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The Ecological Model in Genetics and Religion (pp. 99-122) $0.00
Authors:  (Stephen M. Modell, Sharon L.R. Kardia, Toby Citrin, Susan B. King, Department of Health Management and Policy, Department of Epidemiology, Life Sciences & Society Program, University of Michigan School of Public Health, USA)
Abstract:
In the biological domain the relation between science and religion is often defined by the restorative or healing powers that religious practices can bring to bear in needy subjects. Arguments for admitting religion into health decisions have to date tended to be introspective – focusing on the scope of legitimate religious interventions for this purpose, and in what physical contexts the measured health changes can be considered valid. In our contribution to the science–religion dialogue we adopt an outward-looking approach, establishing an overarching framework – the ecological model – that circumscribes both physical phenomena and religious practice, then apply that framework to genetic decision making. Originally entrenched in epidemiologic investigation, ecologic models demonstrate the relation between two variables cross-sectionally, through a variety of geographies and typologies. More recently the Institute of
Medicine and World Health Organization have integrated biological, behavioral, and environmental schemas into ecological models that portray the various determinants of health. A closer examination shows that religious practices have an impact on both the central biological and surrounding cultural and community milieu, as demonstrated by the immune and cardiovascular changes they can induce, as well as the variety of community-based programs that engage churches in the management of chronic diseases that show a gene-environment interaction (e.g., cancer, diabetes, heart disease). Interventions for genetically-associated conditions such as familial breast cancer and cystic fibrosis also frequently require family member assessment of both the state of technology and personal religious values, which can be explored with clergy and by seeking community support. The practice of linking community perspectives and actions with individual decision making can help to make competing values more transparent and diffuse the tensions that exist between scientific and religious perspectives on the value of life at critical stages. The ecological framework provides a conceptual roadmap to merging scientific knowledge with religious values and resources.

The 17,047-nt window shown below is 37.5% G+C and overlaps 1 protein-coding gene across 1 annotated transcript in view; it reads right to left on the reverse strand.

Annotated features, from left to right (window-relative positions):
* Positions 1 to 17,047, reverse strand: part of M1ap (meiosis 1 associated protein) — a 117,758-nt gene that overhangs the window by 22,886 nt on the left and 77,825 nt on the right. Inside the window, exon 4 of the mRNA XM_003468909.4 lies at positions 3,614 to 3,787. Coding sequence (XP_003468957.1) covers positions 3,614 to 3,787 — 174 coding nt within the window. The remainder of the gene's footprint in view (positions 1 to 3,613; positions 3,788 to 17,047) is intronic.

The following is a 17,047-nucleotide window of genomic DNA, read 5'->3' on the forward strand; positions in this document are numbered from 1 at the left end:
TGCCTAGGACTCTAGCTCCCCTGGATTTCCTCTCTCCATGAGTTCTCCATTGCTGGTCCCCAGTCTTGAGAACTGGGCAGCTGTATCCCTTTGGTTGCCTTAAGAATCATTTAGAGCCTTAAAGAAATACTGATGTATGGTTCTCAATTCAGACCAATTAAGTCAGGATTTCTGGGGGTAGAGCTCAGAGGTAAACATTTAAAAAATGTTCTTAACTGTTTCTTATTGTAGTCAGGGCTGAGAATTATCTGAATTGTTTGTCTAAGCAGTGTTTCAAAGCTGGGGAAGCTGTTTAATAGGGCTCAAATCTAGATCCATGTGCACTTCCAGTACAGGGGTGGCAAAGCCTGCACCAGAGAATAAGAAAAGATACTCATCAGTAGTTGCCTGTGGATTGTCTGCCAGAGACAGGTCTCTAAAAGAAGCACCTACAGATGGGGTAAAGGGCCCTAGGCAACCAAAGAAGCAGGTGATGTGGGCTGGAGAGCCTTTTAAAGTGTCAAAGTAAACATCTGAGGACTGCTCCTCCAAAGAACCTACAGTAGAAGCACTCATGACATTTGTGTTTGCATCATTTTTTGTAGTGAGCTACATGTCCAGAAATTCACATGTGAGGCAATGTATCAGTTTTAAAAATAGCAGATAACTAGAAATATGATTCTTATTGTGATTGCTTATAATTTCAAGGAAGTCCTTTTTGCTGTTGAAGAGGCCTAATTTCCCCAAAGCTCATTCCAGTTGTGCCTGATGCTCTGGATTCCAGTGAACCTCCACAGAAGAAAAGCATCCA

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The Ecological Model in Genetics and Religion (pp. 99-122)